Norwegian Cruise Line Holdings (NCLH) will generate record EBITDA and net yield in 2023, according to a very upbeat and confident Frank Del Rio, CEO and president, who spoke at a two-hour presentation aboard the Norwegian Prima in New York City on Thursday morning.
Del Rio said that bookings for 2023 were up from 2019, including a 16 percent capacity increase, and at significantly higher prices.
Talking about the so-called key value drivers, Del Rio asked analysts not to lump NCLH in the same pool as the other cruise companies, that the company differentiates itself in many ways, including targeting a more upmarket demographic, featuring ships for its three brands that are at the top of each market segment, and premium itineraries.
Other companies, he said, have so many brands they are sabotaging each other, while Norwegian Cruise Line, Oceania Cruises and Regent Seven Seas Cruises (the NCLH brands) are clearly differentiated, each in a different market segment. Del Rio described the brands as stand-alone that do not compete against each other.
Del Rio went on to say that itineraries are the number one driver of pricing, and that he spends more time on itinerary planning than anything else. Another key driver is the cabin mix and he noted that the brands have a richer mix of cabins, with a higher percentage of outside balcony cabins.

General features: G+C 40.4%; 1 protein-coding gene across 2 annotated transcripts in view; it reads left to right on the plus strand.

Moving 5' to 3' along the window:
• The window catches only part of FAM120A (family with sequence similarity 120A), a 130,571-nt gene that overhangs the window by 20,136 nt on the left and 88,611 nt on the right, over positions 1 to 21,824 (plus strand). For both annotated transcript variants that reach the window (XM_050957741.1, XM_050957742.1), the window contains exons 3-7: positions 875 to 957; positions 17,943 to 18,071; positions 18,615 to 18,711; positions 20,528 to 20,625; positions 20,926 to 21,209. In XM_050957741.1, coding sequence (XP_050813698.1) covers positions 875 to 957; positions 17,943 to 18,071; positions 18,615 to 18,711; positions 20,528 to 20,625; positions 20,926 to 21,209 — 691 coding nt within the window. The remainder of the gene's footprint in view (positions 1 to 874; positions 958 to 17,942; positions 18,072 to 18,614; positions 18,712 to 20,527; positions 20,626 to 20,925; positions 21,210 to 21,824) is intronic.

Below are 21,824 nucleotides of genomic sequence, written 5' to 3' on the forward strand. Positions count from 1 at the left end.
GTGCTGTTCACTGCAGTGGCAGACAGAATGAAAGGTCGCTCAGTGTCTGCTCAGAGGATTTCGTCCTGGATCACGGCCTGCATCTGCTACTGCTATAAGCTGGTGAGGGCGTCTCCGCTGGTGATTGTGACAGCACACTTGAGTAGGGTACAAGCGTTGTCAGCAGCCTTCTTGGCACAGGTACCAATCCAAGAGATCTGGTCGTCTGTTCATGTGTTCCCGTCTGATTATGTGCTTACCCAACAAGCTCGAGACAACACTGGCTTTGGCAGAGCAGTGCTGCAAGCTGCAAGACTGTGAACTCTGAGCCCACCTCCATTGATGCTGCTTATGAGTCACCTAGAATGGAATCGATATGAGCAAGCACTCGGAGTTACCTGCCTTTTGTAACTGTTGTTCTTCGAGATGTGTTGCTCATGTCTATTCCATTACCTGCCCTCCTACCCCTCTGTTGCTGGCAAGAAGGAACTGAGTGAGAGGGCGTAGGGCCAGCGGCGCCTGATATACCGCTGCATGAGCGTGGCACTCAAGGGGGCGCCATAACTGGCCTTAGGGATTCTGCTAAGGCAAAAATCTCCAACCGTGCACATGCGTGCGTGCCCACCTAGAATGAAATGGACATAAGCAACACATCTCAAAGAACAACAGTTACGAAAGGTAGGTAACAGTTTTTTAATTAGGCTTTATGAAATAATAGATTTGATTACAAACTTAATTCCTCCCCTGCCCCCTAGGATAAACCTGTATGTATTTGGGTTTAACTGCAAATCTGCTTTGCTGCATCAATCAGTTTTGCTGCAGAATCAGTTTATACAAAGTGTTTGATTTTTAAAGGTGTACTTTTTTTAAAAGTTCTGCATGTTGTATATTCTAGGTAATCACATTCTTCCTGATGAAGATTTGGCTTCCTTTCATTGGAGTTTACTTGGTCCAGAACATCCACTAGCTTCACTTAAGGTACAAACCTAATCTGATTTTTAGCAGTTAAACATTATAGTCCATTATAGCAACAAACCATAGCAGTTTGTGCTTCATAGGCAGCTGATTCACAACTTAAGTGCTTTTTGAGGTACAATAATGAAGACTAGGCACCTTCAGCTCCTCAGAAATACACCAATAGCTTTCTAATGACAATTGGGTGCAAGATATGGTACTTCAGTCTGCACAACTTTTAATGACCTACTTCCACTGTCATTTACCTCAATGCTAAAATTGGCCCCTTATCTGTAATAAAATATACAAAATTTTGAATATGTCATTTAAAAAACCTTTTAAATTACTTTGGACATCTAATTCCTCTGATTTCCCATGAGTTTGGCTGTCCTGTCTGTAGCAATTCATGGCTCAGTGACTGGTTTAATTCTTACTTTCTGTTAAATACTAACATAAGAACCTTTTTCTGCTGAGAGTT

He said that NCLH’s go-to-market strategy is focused on filling the ships, offering consumers value and deals they are happy with, while not discounting, and noted that they are beating their competitors by a large margin.
Pricing is almost irrelevant, according to Del Rio, who said the key is to have consumers feel they get a deal. And when products are bundled in that consumers buy dining and beverage packages up front, as well shore excursions, they come onboard with a so-called “fresh wallet” and spend more.
He noted that onboard spending on the Norwegian Prima on its trans-Atlantic crossing had been double of the company’s average.
By comparison, in 2018, 52 percent of the passengers bought packages in advance of their cruise. For 2022, Del Rio said that number has increased to 85 percent. He added that also means that more cruises are “sticking,” meaning there are fewer cancellations and higher advance deposits.
The average booking curve is now more than eight months out, he noted. From 171 days in 2016, the booking curve is now 245 days. The extended booking window also gives the company more visibility and ability to manage pricing to maximize ticket and onboard yield.
Another key factor contributing to a strong 2023 is that NCLH is a U.S.-centric company, according to Del Rio, who said that 78 percent of the passengers come from the U.S.
Among the trends noted were more direct bookings with the travel agency community constricting during the pandemic and with consumer behavior changing to more online purchasing.
Looking forward, Del Rio and Mark Kempa, CFO and executive vice president, said the brands will continue to benefit from underserved and unserved market while continuing to be U.S.-centric.
They also said that NCLH has a lot of “headroom” to raise prices, while comparing cruise to land vacations.
Among the key takeaways from the presentation, Del Rio underscored that not all cruise companies are created equal, and that NCLH has laid the foundation for a strong 2023, surpassing 2019, targeting a higher end demographic, which is reflected in its stronger pricing and bookings.